InTheGymUpper Body PlyometricsJoseph M. Warpeha, MA, CSCS,*D, NSCA-CPT,*DThis article introduces three upper body plyometric exercises that can be incorporated into the program of any person for whom upper body power and explosiveness is required.

On the Cover

Jimmy Radcliffe demonstrates to attendees at the 2004 NSCA Plyometrics and Speed Development Symposium at the NSCA World Headquarters in Colorado Springs, Colorado.

NSCAs Performance Training Journal | www.nsca-lift.org/perform

Vol. 6 No.5 | Page 2

NSCAs Performance Training Journal is a publication of the National Strength and Conditioning Association (NSCA). Articles can be accessed online at http://www.nsca-lift.org/perform. All material in this publication is copyrighted by NSCA. Permission is granted for free redistribution of each issue or article in its entirety. Reprinted articles or articles redistributed online should be accompanied by the following credit line: This article originally appeared in NSCAs Performance Training Journal, a publication of the National Strength and Conditioning Association. For a free subscription to the journal, browse to www.nsca-lift.org/perform. Permission to reprint or redistribute altered or excerpted material will be granted on a case by case basis; all requests must be made in writing to the editorial oce.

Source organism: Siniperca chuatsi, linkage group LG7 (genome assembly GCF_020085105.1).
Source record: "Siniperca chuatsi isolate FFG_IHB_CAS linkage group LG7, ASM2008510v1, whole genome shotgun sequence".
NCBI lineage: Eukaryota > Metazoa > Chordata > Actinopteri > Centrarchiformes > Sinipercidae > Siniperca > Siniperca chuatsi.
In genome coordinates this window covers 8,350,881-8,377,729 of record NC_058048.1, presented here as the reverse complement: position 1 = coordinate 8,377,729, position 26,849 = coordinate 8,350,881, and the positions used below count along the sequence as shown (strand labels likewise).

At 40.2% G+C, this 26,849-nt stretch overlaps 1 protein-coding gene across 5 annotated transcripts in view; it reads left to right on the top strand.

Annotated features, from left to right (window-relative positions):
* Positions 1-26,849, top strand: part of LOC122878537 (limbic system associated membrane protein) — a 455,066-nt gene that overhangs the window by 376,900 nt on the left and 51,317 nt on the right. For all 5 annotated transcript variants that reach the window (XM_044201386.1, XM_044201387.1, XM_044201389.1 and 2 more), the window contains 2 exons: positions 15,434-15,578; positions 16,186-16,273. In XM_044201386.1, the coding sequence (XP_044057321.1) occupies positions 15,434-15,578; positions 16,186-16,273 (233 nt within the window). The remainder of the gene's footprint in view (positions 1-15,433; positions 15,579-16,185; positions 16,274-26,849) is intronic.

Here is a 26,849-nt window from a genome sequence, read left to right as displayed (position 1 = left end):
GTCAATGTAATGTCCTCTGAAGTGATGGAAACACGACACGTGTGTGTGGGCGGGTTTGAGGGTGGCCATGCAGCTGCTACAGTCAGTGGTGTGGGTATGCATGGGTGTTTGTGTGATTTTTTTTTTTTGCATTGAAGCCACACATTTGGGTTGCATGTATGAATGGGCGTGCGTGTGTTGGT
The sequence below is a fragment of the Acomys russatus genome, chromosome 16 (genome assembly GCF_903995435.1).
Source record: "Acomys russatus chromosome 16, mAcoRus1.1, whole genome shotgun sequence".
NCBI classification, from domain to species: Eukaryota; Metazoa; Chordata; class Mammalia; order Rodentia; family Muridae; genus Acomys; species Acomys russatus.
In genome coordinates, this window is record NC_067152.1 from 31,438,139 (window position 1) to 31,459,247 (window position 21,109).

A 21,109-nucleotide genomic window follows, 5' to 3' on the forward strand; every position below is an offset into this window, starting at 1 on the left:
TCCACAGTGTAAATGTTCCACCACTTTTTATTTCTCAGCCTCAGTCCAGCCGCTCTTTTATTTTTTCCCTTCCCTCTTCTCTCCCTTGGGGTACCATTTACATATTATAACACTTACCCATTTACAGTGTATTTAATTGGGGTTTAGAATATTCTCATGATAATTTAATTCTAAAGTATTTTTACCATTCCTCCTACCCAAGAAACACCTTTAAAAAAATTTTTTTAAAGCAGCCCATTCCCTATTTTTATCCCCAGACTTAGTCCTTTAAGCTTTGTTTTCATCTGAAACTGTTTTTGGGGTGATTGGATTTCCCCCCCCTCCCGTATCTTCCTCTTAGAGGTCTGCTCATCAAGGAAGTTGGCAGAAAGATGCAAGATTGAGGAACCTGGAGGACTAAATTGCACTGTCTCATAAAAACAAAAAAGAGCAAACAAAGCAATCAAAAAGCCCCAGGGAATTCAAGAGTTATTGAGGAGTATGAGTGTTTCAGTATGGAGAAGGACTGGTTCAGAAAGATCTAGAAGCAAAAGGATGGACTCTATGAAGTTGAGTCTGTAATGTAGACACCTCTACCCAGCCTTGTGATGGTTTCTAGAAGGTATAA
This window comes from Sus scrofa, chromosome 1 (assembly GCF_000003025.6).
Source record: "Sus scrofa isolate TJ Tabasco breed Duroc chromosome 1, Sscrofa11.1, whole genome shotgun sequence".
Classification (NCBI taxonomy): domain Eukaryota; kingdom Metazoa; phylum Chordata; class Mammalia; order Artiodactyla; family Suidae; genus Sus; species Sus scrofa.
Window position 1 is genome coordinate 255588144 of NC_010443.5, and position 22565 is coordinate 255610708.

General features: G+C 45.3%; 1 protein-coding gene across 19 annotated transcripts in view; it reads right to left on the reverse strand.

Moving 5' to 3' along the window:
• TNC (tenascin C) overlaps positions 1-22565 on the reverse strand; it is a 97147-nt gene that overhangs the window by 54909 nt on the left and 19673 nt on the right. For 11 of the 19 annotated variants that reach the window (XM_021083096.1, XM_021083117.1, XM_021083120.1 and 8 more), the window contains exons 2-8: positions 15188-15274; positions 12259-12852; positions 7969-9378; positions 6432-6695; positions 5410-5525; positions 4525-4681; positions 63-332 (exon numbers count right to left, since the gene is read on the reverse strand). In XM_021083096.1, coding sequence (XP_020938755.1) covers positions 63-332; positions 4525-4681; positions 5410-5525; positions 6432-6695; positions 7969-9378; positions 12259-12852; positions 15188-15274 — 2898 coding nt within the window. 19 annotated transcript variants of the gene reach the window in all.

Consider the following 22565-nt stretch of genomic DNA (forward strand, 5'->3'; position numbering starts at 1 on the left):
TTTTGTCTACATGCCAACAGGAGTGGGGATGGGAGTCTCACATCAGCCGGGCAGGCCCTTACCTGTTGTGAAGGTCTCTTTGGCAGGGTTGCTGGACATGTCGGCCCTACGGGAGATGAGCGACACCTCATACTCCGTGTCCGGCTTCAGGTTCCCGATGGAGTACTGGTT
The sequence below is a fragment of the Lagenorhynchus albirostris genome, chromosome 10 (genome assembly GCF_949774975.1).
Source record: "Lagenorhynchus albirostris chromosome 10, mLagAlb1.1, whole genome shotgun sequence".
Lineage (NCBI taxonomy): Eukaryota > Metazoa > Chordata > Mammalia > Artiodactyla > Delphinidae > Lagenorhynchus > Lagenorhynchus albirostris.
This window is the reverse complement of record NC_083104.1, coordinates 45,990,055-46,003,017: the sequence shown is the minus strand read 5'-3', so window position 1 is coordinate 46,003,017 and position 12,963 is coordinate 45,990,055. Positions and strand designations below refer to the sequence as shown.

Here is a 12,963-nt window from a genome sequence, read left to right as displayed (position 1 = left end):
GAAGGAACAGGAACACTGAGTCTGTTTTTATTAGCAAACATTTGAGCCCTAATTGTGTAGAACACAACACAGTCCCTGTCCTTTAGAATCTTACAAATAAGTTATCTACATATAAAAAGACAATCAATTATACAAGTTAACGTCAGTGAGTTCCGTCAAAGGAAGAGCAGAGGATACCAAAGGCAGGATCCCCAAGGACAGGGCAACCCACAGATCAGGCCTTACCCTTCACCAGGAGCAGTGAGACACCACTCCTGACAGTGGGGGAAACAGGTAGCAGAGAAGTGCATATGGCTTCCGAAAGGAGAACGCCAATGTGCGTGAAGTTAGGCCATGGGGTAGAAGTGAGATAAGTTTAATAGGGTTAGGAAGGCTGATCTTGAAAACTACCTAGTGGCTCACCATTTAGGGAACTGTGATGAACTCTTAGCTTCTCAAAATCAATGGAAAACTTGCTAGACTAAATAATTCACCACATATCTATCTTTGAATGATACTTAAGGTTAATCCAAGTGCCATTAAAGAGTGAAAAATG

Editorial Office1885 Bob Johnson Drive Colorado Springs, Colorado 80906 Phone: +1 719-632-6722 Editor: Keith Cinea, MA, CSCS,*D, NSCA-CPT,*D email: kcinea@nsca-lift.org Assistant Editor: David Pollitt, CSCS,*D Sponsorship Information: Richard Irwin email: rirwin@nsca-lift.org

Editorial Review PanelKyle Brown, CSCS Scott Cheatham DPT, OCS, ATC, CSCS, NSCA-CPT John M. Cissik, MS, CSCS,*D, NSCA-CPT,*D Chris A. Fertal, CSCS, ATC Michael Hartman, MS, CSCS,*D Mark S. Kovacs, MEd, CSCS Matthew Rhea, PhD, CSCS David Sandler, MS, CSCS Brian K. Schilling, PhD, CSCS, FNSCA Mark Stephenson, ATC, CSCS,*D David J. Szymanski, PhD, CSCS,*D Chad D. Touchberry, MS, CSCS Randall Walton, CSCS Joseph M. Warpeha, MA, CSCS,*D, NSCA-CPT,*D